Pam Fries paints at the Landing Artist Studio in Port Angeles last week. (Jesse Major/Peninsula Daily News)

Pam Fries paints at the Landing Artist Studio in Port Angeles last week. (Jesse Major/Peninsula Daily News)

Port Angeles artist creates portrait to comfort grieving mother

PORT ANGELES — When a Port Angeles artist learned about two children who died in a flash flood in Arkansas, she decided to use her painting talents to bring comfort to the family.

Pam Fries, who paints Port Angeles Rocks and specializes in painting pet memorial rocks, painted a portrait of the kids together to send to their mother.

A flash flood in Madison County, Ark., on April 29 swept away 18-month-old Krystal Wiggins and her 4-year-old brother, Damien Wiggins.

The mother’s cousin, Suzanne Abbitt, was familiar with the Port Angeles Rocks group and reached out to the group asking if anyone could paint a rock of the kids.

Abbitt said Sunday she was in tears when she received the rock in the mail.

“It was so realistic, she did a very great job on it,” she said. “It was so heartbreaking to have those kids taken away; I’m still praying.”

Now she is preparing to send the rock to her cousin in Arkansas as a surprise to help with the heartbreak of losing two of her children.

“She can use some lifting up right now,” she said. “My cousin can still use some prayers.”

When Fries first saw Abbitt’s post asking someone to paint the rock, she scrolled past it, but she felt she needed to let Abbitt know she was willing to paint the rock, she said.

“I just felt like it was the right thing to do,” Fries said. “Somebody was hurting [and] I wanted to make some of the pain go away.

“As a parent I cannot imagine what it would be like.”

For Fries it was the first time she had ever done portrait work.

She specializes in painting animals and often paints dogs and other animals that are being put down for health reasons.

Painting a portrait was a bit harder, she said, and not just because she had never painted a person before.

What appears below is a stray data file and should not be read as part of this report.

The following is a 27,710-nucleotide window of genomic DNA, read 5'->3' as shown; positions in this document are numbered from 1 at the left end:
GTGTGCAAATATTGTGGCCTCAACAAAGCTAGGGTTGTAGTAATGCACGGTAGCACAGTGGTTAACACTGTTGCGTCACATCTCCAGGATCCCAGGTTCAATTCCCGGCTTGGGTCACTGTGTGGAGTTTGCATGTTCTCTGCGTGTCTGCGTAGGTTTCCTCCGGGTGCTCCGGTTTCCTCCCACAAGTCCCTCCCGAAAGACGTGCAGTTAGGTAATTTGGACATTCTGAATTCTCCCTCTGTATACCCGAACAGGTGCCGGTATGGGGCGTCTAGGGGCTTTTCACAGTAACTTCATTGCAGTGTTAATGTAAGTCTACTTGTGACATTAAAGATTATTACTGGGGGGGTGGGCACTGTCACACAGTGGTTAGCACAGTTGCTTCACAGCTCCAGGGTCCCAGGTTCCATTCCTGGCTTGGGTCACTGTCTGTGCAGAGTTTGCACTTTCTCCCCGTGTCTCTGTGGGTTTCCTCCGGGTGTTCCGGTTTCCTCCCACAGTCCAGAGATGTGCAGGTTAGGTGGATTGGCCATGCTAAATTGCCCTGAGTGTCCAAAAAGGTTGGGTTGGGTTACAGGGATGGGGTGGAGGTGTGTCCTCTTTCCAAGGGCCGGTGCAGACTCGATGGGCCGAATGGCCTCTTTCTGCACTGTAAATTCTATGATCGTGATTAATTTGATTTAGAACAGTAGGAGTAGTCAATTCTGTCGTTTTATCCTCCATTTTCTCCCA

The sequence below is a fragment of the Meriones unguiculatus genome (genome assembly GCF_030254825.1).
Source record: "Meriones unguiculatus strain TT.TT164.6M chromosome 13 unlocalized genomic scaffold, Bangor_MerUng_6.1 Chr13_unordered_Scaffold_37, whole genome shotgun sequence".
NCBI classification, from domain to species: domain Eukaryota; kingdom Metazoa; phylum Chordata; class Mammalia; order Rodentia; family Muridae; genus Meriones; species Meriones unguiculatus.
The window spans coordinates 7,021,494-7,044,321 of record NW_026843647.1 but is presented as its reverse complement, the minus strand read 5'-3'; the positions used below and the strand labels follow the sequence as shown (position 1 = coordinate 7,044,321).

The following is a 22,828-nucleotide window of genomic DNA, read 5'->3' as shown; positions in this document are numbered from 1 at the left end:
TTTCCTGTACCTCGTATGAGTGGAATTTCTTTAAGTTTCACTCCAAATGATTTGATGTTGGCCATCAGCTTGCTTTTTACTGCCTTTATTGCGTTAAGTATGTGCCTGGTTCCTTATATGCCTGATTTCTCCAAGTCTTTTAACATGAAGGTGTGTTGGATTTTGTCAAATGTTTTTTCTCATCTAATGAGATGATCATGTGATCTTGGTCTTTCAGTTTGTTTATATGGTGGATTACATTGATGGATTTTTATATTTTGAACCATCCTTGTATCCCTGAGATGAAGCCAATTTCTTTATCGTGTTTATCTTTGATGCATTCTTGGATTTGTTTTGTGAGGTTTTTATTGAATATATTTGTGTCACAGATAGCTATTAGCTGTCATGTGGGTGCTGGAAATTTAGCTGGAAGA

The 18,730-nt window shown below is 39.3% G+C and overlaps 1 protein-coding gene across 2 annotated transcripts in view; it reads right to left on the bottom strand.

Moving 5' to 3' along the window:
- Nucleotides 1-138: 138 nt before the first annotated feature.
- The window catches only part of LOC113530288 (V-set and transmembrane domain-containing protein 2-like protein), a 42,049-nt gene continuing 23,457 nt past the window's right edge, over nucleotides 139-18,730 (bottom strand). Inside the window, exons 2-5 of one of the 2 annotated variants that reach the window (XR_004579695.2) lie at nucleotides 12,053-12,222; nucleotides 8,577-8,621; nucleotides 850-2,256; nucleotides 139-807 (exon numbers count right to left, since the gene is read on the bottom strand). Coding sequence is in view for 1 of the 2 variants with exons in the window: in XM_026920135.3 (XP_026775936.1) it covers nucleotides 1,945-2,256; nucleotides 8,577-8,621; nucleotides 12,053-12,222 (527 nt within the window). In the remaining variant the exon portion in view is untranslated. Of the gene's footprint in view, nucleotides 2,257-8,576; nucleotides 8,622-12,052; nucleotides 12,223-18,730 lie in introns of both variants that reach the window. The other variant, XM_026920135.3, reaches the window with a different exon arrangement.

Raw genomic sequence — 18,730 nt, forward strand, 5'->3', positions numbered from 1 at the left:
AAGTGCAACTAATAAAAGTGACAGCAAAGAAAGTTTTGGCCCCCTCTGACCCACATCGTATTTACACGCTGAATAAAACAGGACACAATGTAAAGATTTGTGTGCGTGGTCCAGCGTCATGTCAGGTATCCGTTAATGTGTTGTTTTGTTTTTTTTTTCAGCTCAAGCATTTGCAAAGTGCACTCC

“There were times it was hard, knowing those kids aren’t there anymore,” Fries said. “You have to struggle with those emotions, but I try to separate myself out and get into the actual painting process.”

She said she has those emotions too when she paints other memorial stones.

She worked on the painting between her commissioned projects and said she wanted to take her time on it.

Abbitt was in disbelief that it was Fries’ first portrait because of how good it was.

Making it a little extra realistic, Fries sculpted the noses and made them three dimensional.

“That’s amazing work for doing it for the first time,” she said. “I couldn’t believe how great it was.”

Fries said her goal in painting the rock was to bring happiness to someone in pain, something she believes everyone would want to do.

But the Port Angeles Rocks group isn’t the only rock-painting group Abbitt contacted. In other groups she didn’t really get much of a response, Abbitt said.

“You want to do what’s right in God’s eyes and helping somebody else out and making somebody feel happy is the only way you should be,” Fries said. “I think if it was anybody else, [they] would do something to make somebody else happy.”

________

Reporter Jesse Major can be reached at 360-452-2345, ext. 56250, or at jmajor@peninsuladailynews.com.

Pam Fries painted this memorial rock of 18-month-old Krystal Wiggins and 4-year-old Damien Wiggins after the two were killed in a flash flood in northeastern Arkansas on April 29.

Pam Fries painted this memorial rock of 18-month-old Krystal Wiggins and 4-year-old Damien Wiggins after the two were killed in a flash flood in northeastern Arkansas on April 29.

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